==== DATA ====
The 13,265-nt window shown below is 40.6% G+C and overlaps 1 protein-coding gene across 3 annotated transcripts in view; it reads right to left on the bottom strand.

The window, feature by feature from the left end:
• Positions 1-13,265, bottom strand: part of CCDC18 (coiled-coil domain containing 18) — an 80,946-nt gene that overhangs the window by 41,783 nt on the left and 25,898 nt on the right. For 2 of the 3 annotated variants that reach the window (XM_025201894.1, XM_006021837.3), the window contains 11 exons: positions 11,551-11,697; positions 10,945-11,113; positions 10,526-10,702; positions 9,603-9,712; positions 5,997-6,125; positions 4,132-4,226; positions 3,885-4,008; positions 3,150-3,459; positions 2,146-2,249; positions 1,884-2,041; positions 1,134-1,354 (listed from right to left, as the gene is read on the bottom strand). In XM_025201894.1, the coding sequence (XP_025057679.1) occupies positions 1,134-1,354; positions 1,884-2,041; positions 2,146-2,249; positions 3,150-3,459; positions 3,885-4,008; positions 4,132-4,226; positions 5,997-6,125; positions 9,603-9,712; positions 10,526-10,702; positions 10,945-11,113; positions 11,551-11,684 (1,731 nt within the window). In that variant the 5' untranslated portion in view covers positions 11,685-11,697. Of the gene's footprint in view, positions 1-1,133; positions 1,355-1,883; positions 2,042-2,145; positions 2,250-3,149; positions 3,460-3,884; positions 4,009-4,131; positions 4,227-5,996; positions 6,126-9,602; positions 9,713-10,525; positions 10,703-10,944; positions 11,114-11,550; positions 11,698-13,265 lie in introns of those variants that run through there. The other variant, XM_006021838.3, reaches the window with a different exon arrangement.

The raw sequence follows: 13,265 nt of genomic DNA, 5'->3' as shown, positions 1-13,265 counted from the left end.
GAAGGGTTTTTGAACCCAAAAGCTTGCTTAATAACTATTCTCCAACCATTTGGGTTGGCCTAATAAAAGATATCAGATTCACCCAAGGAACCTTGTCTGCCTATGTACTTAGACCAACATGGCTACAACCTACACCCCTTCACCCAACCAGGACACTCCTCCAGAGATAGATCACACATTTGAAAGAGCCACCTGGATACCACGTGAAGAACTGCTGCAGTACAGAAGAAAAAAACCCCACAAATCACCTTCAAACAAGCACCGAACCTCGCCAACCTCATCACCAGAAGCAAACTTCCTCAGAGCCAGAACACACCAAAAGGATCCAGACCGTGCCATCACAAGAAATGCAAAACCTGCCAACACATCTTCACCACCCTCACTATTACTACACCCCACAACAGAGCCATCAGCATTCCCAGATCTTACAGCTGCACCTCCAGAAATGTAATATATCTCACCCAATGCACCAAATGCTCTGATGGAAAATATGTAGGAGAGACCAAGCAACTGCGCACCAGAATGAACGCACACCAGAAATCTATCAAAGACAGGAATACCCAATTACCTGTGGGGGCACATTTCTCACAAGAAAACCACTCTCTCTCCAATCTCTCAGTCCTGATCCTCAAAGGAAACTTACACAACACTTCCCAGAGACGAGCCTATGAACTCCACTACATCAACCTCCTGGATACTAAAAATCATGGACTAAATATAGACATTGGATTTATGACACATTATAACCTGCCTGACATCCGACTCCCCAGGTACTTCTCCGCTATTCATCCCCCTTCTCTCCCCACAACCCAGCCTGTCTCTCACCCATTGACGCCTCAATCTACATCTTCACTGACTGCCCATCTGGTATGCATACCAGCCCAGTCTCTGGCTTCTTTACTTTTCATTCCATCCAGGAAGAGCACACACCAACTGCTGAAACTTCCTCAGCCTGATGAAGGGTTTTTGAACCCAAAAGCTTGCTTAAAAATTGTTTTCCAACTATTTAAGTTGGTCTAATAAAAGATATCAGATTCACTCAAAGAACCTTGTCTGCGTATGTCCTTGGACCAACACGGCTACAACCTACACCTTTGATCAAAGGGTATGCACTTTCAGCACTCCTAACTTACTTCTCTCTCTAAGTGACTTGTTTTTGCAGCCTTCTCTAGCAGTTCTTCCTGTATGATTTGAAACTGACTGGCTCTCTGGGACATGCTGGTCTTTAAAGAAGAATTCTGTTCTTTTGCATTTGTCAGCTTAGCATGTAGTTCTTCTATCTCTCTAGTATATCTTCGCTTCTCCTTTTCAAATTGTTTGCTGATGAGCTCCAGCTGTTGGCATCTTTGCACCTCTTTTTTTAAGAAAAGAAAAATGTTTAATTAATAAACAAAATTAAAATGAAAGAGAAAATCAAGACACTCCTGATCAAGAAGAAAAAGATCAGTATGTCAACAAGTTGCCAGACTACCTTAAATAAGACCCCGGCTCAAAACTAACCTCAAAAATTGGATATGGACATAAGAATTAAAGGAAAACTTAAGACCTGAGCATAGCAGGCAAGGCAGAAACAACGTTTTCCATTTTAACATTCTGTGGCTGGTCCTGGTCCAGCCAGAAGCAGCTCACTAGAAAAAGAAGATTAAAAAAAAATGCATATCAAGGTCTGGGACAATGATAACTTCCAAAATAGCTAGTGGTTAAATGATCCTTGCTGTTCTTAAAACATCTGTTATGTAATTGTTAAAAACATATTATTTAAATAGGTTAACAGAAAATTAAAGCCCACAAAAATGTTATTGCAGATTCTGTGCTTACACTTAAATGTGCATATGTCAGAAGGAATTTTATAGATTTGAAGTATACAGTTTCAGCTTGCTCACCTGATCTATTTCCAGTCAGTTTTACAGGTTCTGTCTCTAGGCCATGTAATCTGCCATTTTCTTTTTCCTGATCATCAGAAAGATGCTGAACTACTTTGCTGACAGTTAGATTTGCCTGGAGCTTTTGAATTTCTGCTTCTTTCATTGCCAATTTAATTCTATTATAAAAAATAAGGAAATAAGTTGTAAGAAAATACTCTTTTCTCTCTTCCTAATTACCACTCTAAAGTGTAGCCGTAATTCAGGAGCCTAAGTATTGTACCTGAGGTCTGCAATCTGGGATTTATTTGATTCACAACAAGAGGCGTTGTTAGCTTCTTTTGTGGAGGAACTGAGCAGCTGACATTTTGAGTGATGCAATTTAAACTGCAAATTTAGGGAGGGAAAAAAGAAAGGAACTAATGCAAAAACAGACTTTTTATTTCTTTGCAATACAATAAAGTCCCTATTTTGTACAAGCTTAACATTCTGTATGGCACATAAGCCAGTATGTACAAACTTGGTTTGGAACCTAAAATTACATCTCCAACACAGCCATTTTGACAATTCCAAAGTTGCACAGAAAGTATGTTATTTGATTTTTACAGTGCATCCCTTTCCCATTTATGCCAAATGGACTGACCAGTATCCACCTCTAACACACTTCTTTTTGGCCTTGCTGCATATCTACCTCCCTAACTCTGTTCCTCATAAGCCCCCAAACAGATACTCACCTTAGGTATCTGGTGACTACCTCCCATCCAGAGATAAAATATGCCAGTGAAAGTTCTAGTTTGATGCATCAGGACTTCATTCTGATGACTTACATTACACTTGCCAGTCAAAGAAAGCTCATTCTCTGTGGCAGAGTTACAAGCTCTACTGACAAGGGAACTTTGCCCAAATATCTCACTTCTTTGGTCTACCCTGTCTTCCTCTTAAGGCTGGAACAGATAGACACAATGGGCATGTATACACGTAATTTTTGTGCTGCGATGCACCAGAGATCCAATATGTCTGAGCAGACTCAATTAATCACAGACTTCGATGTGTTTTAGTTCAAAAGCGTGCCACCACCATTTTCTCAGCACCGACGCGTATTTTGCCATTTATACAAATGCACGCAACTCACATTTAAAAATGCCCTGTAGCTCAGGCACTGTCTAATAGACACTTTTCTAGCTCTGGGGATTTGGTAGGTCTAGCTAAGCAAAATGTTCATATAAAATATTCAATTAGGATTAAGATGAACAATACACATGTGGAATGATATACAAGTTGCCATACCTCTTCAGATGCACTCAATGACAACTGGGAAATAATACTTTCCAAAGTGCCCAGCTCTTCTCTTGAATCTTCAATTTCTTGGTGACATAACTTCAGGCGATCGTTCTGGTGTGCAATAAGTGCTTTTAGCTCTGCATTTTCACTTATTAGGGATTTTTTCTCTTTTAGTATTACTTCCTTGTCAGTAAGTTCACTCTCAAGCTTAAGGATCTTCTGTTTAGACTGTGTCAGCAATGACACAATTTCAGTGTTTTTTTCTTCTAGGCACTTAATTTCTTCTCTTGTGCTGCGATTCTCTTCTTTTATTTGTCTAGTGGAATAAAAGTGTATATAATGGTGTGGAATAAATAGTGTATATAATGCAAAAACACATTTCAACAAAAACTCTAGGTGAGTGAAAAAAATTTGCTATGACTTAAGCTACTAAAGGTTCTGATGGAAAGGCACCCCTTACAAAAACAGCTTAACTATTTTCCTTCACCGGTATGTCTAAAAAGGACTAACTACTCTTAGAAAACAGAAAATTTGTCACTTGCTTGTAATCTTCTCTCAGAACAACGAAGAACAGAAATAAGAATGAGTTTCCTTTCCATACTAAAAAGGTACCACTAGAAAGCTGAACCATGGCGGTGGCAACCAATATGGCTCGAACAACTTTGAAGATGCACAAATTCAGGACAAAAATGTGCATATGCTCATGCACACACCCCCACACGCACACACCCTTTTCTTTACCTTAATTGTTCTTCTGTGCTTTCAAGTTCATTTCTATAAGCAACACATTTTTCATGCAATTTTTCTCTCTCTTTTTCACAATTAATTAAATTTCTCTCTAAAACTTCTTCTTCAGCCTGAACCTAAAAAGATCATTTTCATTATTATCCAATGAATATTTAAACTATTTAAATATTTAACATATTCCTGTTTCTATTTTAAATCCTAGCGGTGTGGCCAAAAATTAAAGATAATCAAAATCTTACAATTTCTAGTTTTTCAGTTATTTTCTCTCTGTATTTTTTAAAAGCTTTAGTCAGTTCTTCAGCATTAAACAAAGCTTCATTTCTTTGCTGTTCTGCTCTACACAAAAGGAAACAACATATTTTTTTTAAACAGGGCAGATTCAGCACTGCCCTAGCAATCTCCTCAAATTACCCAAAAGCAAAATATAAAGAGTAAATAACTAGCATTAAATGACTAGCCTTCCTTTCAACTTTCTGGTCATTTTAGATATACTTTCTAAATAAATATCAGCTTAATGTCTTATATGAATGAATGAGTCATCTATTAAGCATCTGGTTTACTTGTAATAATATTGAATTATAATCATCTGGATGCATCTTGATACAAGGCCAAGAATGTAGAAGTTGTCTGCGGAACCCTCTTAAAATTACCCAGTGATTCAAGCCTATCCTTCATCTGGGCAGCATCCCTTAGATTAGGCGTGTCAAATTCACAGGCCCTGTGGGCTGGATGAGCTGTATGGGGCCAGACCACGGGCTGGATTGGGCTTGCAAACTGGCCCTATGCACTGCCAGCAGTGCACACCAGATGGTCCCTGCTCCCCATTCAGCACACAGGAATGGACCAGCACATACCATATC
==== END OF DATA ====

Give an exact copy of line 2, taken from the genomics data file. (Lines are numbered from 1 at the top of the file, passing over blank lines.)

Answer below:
The window, feature by feature from the left end: